Alexander Nekrassov writes from London: Well, it has come to this. I’ve decided to write a letter to the BBC Director General, Tony Hall, who has inherited a money wasting monstrosity from his predecessor, Mark Thompson. Yes, that’s the one who has since then moved to New York, to run the New York Times as its chief executive. Proof if any was needed that Mr Thompson is hard-core leftie who’d been pretended during his shift at the BBC to be politically impartial, even at one time banning the statue of George Orwell from the New Broadcasting House, on the grounds that it might have been interpreted as a ’tilt to the left’.
But it was not Mr Thompson’s left-wing bias that was the main problem during his years at the top of the publicly funded BBC, with a huge annual budget that came in whether it did a good job or not. Yes, not only was the BBC meddling in politics and helping Labour to win the 2005 general election, against all odds, and saving it from meltdown in 2010, but it was coming up with abysmal amateurish programmes and shows, some of which were made by private companies for extortionate money, making this whole arrangement look like a badly made farce. BBC content for the past decade or so looked so unprofessional that it was a wonder that it managed to cling to the licence fee.
Anyway, one of Mr Thompsons’ sins during his unremarkable reign was the outrageous way the BBC execs and so-called ‘stars’, all lefties and politically corrects freaks, were paid outrageous salaries and fees, while freelance contributors were at best paid peanuts but usually paid nothing at all. Under Thompson a system was introduced of avoiding paying contributors at all costs or even promising them to ‘sort it out’ but doing absolutely nothing.
So with this in mind here is my short letter to Mr Hall, which I will be sending to him. And trust me, if he decides to ignore it, I will be making a big fuss about it. Along with other freelancers who were cheated by the BBC out of their fees.
I would be grateful to all the readers of Stirring Trouble to send their suggestions, as this is still a draft letter and can be amended. Any other victims of the BBC are especially welcome.
Dear Mr Hall,
First of all, let me extend my sympathies to you as regards the appalling mess you have inherited from the departed Mark Thompson, with the stench of that paedophile scandal still hanging in the air and the revelations about huge pay-outs to departing BBC execs. Not to mention, of course, lack on any exciting content made by the BBC itself, on all of its TV channels and radio stations, even though it has an annual budget of £3.6 billion.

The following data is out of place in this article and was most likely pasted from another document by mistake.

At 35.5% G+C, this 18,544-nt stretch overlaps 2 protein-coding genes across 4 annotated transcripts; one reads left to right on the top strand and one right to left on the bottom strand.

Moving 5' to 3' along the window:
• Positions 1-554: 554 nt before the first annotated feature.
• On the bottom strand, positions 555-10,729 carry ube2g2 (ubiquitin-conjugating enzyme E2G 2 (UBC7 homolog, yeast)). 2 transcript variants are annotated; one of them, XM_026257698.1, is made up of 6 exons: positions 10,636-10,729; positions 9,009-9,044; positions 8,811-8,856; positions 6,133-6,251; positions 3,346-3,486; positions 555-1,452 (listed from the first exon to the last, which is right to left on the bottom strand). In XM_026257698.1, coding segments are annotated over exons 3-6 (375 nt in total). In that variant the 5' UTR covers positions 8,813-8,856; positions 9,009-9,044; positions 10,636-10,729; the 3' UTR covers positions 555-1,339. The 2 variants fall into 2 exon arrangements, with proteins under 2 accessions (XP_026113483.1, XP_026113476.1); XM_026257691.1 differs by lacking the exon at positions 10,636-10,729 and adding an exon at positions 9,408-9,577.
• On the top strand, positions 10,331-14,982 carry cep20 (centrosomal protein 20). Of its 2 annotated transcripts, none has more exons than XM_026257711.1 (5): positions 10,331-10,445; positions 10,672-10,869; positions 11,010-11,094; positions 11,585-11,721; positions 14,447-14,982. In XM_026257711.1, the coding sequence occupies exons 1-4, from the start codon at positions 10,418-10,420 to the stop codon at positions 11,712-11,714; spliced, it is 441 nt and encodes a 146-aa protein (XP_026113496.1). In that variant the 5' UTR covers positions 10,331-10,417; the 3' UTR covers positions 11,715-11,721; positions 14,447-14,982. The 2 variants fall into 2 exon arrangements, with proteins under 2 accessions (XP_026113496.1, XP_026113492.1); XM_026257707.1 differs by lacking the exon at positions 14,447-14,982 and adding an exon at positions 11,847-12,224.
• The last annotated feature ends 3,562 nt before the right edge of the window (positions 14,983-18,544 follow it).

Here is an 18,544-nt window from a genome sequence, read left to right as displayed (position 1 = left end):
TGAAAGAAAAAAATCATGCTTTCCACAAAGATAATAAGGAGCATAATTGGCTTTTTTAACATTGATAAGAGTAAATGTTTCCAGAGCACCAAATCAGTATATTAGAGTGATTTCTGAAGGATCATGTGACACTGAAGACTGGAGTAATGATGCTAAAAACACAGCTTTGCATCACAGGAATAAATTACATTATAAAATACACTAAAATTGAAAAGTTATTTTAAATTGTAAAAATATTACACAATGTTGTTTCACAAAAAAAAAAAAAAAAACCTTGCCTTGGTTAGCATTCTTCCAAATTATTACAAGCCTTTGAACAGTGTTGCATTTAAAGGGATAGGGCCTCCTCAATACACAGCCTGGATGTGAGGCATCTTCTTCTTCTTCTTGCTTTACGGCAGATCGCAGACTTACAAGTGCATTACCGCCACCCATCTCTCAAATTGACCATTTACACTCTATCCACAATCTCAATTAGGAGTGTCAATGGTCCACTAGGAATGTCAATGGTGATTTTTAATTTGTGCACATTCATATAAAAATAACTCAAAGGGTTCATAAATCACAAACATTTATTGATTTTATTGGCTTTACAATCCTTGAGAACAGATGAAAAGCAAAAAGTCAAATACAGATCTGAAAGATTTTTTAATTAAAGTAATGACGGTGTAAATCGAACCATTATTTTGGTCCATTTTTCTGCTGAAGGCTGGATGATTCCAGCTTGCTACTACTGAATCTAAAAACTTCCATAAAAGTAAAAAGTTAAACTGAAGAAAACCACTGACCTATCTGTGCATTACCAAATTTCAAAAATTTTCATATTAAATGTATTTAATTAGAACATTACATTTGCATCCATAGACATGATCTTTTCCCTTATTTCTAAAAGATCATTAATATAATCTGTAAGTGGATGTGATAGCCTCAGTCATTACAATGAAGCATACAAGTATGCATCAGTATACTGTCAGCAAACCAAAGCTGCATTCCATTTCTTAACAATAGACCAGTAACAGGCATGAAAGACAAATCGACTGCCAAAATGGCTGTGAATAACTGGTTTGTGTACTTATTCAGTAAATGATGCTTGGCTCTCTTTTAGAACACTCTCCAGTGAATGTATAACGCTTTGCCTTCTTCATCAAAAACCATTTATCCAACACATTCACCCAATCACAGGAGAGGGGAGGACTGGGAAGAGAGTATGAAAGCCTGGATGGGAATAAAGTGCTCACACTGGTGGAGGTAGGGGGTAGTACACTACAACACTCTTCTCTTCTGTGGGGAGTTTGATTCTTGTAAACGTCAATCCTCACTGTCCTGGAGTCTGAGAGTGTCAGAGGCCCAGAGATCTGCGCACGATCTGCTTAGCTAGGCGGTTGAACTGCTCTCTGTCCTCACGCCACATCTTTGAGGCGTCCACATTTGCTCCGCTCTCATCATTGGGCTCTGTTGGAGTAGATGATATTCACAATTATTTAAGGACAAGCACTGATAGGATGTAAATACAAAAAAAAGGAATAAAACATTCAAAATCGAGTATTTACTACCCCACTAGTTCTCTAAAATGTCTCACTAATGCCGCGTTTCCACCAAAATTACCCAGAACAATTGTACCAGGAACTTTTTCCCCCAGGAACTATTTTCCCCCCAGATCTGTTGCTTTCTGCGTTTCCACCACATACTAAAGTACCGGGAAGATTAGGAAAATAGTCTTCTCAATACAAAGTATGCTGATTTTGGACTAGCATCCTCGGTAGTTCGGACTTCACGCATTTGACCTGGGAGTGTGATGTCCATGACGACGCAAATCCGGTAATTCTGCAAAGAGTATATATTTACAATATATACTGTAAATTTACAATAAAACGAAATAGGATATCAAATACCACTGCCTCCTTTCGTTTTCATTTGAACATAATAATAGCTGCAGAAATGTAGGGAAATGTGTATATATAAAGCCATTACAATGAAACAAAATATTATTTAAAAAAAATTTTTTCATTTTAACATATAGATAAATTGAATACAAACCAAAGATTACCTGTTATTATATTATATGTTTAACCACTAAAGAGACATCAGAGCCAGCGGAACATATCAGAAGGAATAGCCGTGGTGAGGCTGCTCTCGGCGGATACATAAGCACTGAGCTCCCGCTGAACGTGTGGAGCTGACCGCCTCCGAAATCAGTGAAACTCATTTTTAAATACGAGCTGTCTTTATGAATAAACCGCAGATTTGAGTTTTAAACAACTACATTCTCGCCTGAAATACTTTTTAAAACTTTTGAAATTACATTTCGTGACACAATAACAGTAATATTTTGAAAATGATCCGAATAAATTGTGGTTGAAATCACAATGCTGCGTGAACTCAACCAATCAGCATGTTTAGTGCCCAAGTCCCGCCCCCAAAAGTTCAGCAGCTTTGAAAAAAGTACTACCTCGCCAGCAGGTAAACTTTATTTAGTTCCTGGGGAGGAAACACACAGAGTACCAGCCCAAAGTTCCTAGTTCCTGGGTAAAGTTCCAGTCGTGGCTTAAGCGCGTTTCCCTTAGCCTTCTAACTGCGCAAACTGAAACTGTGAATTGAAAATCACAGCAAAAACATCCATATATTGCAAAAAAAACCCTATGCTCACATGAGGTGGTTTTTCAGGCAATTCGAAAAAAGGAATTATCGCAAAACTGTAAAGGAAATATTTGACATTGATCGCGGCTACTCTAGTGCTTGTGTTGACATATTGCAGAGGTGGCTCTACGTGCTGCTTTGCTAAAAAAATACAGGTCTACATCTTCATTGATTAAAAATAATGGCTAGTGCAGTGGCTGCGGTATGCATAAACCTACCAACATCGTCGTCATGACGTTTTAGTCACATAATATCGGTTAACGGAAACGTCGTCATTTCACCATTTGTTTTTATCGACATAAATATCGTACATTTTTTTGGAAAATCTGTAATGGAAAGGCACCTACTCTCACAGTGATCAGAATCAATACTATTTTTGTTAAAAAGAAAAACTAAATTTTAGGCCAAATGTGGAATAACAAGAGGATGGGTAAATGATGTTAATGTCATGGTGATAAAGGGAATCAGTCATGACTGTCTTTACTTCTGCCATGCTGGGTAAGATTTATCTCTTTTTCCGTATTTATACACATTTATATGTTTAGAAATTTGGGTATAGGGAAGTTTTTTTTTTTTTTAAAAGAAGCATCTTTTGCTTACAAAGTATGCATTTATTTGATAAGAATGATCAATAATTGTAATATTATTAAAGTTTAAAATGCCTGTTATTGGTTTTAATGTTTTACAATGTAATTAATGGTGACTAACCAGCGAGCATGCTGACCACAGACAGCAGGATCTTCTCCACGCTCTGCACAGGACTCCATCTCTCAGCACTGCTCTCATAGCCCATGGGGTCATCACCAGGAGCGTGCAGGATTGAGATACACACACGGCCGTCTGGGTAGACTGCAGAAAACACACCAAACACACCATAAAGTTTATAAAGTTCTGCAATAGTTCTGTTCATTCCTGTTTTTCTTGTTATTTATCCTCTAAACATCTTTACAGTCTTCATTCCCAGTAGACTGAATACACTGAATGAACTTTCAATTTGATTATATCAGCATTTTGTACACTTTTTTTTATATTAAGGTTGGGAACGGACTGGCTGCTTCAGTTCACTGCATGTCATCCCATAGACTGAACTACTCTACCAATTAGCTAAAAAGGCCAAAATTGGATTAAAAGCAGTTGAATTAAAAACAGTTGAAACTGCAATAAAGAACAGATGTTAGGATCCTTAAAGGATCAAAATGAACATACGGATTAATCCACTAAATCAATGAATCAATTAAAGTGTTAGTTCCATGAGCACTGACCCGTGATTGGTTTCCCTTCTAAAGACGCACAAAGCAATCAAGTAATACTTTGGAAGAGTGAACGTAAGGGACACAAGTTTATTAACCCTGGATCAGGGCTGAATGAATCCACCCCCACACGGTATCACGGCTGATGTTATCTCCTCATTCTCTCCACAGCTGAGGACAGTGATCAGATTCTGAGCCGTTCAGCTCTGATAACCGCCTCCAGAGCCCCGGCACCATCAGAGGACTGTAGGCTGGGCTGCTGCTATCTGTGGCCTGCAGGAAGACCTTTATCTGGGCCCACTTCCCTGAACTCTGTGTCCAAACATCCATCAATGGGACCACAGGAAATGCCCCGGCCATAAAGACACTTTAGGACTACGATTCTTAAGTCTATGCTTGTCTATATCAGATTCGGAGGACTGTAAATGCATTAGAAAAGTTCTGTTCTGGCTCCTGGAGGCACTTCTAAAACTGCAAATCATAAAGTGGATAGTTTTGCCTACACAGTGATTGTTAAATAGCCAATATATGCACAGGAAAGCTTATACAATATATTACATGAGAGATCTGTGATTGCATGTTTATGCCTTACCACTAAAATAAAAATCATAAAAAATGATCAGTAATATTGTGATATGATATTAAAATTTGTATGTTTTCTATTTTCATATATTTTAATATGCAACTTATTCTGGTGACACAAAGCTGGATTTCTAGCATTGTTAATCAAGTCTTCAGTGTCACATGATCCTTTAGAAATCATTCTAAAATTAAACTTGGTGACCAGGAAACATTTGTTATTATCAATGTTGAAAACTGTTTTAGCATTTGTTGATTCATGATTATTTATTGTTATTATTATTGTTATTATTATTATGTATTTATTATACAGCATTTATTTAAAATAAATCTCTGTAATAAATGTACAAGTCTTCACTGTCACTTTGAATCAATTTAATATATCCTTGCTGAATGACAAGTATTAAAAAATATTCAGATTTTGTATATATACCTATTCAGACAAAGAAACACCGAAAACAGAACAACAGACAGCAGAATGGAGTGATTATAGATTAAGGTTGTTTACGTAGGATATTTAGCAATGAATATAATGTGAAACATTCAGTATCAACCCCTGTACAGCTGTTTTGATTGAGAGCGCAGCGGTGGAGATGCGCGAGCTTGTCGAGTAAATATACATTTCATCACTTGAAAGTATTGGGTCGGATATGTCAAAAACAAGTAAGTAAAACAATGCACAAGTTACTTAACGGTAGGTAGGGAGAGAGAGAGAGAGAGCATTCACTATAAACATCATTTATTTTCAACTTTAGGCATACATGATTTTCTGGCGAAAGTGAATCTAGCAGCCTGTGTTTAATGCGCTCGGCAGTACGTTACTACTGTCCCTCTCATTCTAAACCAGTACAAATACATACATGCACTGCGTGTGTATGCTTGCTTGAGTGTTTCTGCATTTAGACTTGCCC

And how can we forget the £1 billion New Broadcasting House development that looks like it was erected, if you pardon the word here, by a bunch of illegal immigrants from Albania, no offence to that fine country, on tiny salaries, with the overall budget going twice over the initial estimate.
But here is something else very embarrassing that was going on at the BBC on Mr Thompson’s watch. (Incidentally, I think he was paid £1 million a year, even though he did not deserve even half of it.) It so happened that the Corporation had been underpaying, or not paying at all, the many freelancers who contributed as guests to the BBC news programmes, both on television and radio. In fact, under your predecessor a system was quietly introduced when everything was done to avoid paying freelancers, even if they insisted on it.
Now, I have been contributing to the BBC as a freelancer for two decades at least and I know all the tricks of the trade. (I was actually pushed out from the BBC in 1998 where I had a regular 1-hour slot on Radio 5 Live for three years, on orders of Tony Blair and his henchmen, because I was ‘too conservative’ for them. As you know, there is not a single conservative commentator on the pay-roll of the Corporation.) But under the leadership of Mr Thompson, the situation with freelancers got out of hand completely. You worked in the BBC and, of course, you must have heard about these things. But when you left to dabble in arts, and with great success I must say, it got worse and maybe you have not been yet enlightened on this matter.
Here are my specific proposals. First of all, the BBC should establish a fair and transparent system of paying every freelance journalist contributing to news programmes automatically, with his name going into the system.
Secondly, the fees should depend on the length and importance on the contribution, having a sliding scale, say, from £50 upwards to £200. These people share their experience and knowledge with others, so they should be treated with respect.
Thirdly, all BBC producers and editors should stop playing games with contributing guests, who are freelance journalists, and treat them as colleagues and not ‘hostile entities’ when it comes to payments.
And finally, fourthly, if some people are owed money for their contributions in the past 5 years and have kept a record of the dates of the shows and programmes they took part in, the BBC should pay them on the basis of the current average fees for their contributions.
I hope, Mr Hall, that you will react to this letter constructively and provide a sensible solution. If not, we, freelance journalists, will take protest outside New Broadcasting House and report this matter to parliament and the government. Because to deny income to people while paying yourselves astronomical salaries and bonuses and golden goodbye pay-outs is simply not right.
Wishing you all the success in your new very demanding job.